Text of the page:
Larry Solum gives advice to graduate students on the Legal Theory Blog about making unpublished work available on SSRN. He says in part:
"SSRN provides an electronic alternative to the former practice of making dissertations "available" via a service that will provide bound photocopies. I can't really see any downside to this method of distributing research. Of course, many dissertations will become books, and others a series of articles, but that process frequently takes years to complete."
I agree that SSRN is a great way to distribute unpublished work. Whether it is wise for a historian to make their dissertation, especially the entire dissertation, available on the web prior to publication is another matter. There are two things to consider.
First, if you're planning to look for a book publisher, if your manuscript is readily available on the web, publishers may think that web access will undercut sales. If a market for the book is for course adoption, students might just download the SSRN version, rather than purchase the book. With publishers concerned about making ends meet, and since academic books tend not to have large sales as it is, putting the entire dissertation on the web might undermine your chances of finding a publisher.
The second issue is more complicated. If your dissertation is based on painstaking original research, you may want the world to know about it now, and you can do that quickly by posting on SSRN. But then you run the risk that someone else might publish a book or article based on your findings before your own book or articles are in print. This can happen without anyone engaging in plagiarism or unethical conduct. All they need to do is appropriately cite to and quote from your work.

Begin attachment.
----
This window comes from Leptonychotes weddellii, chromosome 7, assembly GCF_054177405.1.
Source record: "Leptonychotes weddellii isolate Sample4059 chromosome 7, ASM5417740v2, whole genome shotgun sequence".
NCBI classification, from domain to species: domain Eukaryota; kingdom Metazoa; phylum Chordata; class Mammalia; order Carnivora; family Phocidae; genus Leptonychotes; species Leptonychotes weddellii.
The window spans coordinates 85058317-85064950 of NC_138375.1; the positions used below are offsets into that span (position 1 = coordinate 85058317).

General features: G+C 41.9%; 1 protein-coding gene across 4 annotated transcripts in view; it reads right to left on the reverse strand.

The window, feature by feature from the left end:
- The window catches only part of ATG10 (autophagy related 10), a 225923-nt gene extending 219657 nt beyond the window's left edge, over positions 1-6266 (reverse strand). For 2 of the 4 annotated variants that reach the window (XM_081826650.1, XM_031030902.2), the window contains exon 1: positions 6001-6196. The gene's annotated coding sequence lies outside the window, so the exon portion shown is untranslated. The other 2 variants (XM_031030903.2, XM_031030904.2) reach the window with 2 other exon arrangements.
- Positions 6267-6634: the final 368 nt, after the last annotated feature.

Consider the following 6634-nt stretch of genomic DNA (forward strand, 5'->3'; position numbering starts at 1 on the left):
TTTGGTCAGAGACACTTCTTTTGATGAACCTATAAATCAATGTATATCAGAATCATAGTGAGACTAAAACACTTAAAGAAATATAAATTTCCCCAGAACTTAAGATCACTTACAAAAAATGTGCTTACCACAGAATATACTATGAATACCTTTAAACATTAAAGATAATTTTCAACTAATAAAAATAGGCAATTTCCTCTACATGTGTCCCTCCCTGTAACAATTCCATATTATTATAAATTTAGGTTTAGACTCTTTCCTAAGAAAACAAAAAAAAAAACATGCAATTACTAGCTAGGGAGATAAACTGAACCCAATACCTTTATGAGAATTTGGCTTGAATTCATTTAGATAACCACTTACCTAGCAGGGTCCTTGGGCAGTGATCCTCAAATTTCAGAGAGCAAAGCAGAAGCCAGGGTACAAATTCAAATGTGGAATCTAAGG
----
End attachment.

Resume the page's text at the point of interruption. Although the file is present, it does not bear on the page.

With very original research, the better strategy might be to get an article out as quickly as you can that includes the most important findings. That article (or at least its abstract) can be posted on SSRN, and the published article is then out there for others to draw upon. You can then reserve the remaining material for the book. The originality of the material, and the fact that others haven't used those sources, helps you attract book publishers.
It's hard to protect against inappropriate borrowing, which of course does happen. But putting too much of your research on SSRN before publication enables others to make use of your material in an appropriate way, but that could dilute the originality of your book when it appears.
The way I've handled this issue: with Cold War Civil Rights, I first published an article, Desegregation as a Cold War Imperative. It was the article that caused me to decide to write the dissertation & book, rather than the other way around. The article made my research strategy accessible to others (through my citations), but at least I had a publication out first. Later I published just one story in the book as an article for the Journal of American History: Josephine Baker, Racial Protest and the Cold War. A version of the story appears as part of chapter two. And I published an article on the Little Rock Crisis, which served as the basis for chapter four. Some of the most dramatic material in the book appears in chapters five and six, on the 1960s. When writing those chapters, I was careful about where I circulated drafts. For example, when a colleague writing in a related area asked to see my JFK chapter, I sent it but specifically asked him not to discuss or cite to stories in the chapter that I wanted to appear for the first time in my book, rather than his. (This is getting into a different topic, but: sharing work is a good thing to do, but there are also times when it is ok to decline, especially with someone you don't know who is writing something similar to your dissertation/book.)
With my new book, also based on difficult, extensive archival research, I published an article, Working Toward Democracy: Thurgood Marshall and the Constitution of Kenya. The rest of the research has not been posted on SSRN and has only been circulated for the purpose of workshops. It will appear for the first time in the book.
So...yes, you should use SSRN, but with caution. Consider posting the introduction and table of contents (here is an example). And get at least one article published before the book, which helps build excitement about what's to come!